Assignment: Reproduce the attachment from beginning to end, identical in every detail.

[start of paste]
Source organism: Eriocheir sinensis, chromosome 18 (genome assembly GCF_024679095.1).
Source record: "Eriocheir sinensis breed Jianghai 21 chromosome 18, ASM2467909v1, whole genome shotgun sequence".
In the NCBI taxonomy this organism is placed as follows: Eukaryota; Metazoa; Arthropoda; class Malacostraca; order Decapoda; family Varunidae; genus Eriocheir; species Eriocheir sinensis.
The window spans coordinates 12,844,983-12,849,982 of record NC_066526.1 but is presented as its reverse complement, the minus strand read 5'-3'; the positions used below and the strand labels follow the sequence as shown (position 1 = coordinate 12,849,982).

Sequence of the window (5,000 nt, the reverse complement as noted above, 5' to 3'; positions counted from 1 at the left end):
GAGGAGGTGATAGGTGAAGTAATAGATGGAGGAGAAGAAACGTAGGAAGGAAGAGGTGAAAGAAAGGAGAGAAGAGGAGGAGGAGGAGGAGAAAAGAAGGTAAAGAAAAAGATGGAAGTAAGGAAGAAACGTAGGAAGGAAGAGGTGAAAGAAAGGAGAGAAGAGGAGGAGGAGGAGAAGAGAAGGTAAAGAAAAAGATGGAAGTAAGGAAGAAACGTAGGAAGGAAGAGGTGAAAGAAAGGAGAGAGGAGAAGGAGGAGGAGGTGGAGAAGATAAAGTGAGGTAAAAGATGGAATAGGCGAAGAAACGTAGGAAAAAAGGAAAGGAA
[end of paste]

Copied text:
Source organism: Eriocheir sinensis, chromosome 18 (genome assembly GCF_024679095.1).
Source record: "Eriocheir sinensis breed Jianghai 21 chromosome 18, ASM2467909v1, whole genome shotgun sequence".
In the NCBI taxonomy this organism is placed as follows: Eukaryota; Metazoa; Arthropoda; class Malacostraca; order Decapoda; family Varunidae; genus Eriocheir; species Eriocheir sinensis.
The window spans coordinates 12,844,983-12,849,982 of record NC_066526.1 but is presented as its reverse complement, the minus strand read 5'-3'; the positions used below and the strand labels follow the sequence as shown (position 1 = coordinate 12,849,982).

Sequence of the window (5,000 nt, the reverse complement as noted above, 5' to 3'; positions counted from 1 at the left end):
GAGGAGGTGATAGGTGAAGTAATAGATGGAGGAGAAGAAACGTAGGAAGGAAGAGGTGAAAGAAAGGAGAGAAGAGGAGGAGGAGGAGGAGAAAAGAAGGTAAAGAAAAAGATGGAAGTAAGGAAGAAACGTAGGAAGGAAGAGGTGAAAGAAAGGAGAGAAGAGGAGGAGGAGGAGAAGAGAAGGTAAAGAAAAAGATGGAAGTAAGGAAGAAACGTAGGAAGGAAGAGGTGAAAGAAAGGAGAGAGGAGAAGGAGGAGGAGGTGGAGAAGATAAAGTGAGGTAAAAGATGGAATAGGCGAAGAAACGTAGGAAAAAAGGAAAGGAA